Extra special or strong bitter, also known as an English-style pale ale, is one of three types of bitters, the other two being standard bitter and special or premium bitter. The three styles are separated by alcohol percentage with the standard bitter having a 3% abv, premium bitter a 3.5-4.5%, and extra special bitter has 4.6-6% abv.
Its golden appearance might remind you of a lager, but with a hoppy, malty aroma, and a caramel component, ESBs are far from a watery lager. However, it does have a slightly floral style that should be easy to drink, and you’ll want to have several pints in your local watering hole.
In 1642, the town of Coke was the first to use dry roasted malt for beer. The term “pale ale” wasn’t commonly used until 1703 to describe these beers, but by the 1830’s, the term “bitter” and “pale ale” were synonymous. Breweries made “pale ales” but customers would call them “bitter” thanks to its bitter hoppy taste. Today, you’re much more likely to find pale ales on the shelves, but if you go for a cask beer, expect to ask for a bitter.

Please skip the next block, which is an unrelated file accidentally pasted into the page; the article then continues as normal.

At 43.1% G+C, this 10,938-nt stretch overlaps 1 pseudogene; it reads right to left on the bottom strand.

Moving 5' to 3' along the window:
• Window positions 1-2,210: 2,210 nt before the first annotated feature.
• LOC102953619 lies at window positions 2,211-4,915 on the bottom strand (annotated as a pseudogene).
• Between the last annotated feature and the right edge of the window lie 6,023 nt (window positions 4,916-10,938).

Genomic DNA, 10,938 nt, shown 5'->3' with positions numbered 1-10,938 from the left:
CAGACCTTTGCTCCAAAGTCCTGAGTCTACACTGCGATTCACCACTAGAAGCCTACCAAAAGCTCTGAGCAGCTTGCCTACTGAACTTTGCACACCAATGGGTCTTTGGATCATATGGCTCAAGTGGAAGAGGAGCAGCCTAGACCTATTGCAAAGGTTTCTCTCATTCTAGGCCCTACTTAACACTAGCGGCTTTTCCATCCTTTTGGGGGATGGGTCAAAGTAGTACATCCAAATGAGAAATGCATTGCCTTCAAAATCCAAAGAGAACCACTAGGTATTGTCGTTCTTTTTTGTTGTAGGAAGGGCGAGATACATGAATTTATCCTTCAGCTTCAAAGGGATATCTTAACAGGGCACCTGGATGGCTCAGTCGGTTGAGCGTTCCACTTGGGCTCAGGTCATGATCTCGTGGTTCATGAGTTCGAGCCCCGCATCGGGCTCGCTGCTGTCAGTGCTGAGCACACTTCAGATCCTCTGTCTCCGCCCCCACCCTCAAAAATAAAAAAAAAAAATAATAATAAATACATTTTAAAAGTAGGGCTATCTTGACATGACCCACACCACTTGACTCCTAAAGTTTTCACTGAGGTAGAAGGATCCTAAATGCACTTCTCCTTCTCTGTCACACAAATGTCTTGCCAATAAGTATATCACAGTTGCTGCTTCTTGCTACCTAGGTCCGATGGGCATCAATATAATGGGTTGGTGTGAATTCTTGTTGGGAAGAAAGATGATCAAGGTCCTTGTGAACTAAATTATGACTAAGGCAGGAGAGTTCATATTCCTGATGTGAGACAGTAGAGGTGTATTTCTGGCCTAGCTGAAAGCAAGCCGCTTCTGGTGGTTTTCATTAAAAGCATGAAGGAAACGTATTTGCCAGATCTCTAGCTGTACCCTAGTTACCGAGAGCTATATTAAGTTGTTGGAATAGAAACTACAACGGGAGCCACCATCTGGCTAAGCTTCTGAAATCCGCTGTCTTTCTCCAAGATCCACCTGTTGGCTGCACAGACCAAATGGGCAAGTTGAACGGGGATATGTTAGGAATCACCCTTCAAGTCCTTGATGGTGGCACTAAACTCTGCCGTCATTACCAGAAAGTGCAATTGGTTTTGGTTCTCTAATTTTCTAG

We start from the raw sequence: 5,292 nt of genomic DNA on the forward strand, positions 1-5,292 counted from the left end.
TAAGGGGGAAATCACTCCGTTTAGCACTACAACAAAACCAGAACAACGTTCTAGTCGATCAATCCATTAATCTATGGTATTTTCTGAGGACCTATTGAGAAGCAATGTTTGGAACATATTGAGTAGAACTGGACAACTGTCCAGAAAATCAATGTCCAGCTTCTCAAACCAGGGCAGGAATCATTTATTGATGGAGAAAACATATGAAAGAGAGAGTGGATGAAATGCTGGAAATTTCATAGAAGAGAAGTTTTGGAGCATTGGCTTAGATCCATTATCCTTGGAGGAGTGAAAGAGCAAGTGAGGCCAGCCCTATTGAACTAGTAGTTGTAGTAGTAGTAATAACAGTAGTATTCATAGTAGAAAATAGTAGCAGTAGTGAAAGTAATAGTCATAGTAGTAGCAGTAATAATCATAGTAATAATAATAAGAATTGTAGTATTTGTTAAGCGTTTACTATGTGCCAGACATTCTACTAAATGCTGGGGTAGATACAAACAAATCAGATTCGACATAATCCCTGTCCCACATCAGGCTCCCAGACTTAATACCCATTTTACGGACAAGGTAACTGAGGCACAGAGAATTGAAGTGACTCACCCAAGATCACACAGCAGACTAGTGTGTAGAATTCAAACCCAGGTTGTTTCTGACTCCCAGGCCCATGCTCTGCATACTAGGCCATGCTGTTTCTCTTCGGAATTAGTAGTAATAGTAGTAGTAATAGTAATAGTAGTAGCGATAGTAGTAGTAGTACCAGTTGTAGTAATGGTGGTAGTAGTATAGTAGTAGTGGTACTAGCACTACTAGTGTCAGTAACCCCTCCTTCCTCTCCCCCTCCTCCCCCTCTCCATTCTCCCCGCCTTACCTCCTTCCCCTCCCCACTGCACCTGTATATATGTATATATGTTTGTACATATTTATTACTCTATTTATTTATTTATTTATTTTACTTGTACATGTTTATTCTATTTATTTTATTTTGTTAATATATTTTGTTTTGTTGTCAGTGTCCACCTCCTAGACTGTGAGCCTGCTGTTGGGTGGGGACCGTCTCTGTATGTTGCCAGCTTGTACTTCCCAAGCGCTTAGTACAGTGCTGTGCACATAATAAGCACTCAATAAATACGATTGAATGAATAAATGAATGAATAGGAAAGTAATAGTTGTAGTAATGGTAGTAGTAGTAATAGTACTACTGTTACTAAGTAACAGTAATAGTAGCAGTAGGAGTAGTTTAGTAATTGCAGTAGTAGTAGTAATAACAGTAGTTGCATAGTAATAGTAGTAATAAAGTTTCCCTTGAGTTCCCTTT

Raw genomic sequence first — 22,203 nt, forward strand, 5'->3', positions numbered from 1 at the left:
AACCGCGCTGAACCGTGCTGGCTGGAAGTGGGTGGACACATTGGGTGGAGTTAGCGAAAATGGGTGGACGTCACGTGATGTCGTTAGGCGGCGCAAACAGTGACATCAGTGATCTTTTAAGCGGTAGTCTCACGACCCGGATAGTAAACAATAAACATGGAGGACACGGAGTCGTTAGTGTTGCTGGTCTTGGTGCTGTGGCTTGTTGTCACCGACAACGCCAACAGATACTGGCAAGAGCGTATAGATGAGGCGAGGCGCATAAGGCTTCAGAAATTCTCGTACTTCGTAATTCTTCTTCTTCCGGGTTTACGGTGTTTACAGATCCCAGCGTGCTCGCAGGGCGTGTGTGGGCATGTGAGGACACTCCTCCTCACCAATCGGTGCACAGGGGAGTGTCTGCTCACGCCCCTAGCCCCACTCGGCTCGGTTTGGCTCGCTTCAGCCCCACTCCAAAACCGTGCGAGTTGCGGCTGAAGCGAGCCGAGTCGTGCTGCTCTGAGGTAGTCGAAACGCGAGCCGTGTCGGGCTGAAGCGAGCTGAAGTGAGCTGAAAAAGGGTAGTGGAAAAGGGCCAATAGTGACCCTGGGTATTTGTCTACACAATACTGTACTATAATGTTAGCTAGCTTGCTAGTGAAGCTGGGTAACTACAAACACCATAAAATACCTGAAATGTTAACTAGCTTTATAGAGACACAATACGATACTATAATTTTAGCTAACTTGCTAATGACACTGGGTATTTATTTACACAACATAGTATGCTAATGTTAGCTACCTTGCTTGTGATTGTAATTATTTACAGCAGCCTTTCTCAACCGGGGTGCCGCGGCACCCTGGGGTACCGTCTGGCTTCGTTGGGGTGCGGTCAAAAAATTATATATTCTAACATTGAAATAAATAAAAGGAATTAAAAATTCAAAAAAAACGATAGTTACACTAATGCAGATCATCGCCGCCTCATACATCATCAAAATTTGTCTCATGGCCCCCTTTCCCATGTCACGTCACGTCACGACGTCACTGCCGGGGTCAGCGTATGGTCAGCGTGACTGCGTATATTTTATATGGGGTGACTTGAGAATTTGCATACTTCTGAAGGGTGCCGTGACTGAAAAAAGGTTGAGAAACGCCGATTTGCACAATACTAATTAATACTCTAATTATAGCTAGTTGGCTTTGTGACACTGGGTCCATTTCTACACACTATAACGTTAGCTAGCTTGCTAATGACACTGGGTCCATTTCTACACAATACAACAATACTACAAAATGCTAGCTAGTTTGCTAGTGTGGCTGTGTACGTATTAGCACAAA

Despite its name, ESBs aren’t bitter, but rather a balance between alcohol, hops, and malt. The next time someone asks for a pint of bitters pull a fresh pint. But if you’re a home and they want a pint of bitters, stomp him like a Fruit of the Loom grape before offering him a pale ale.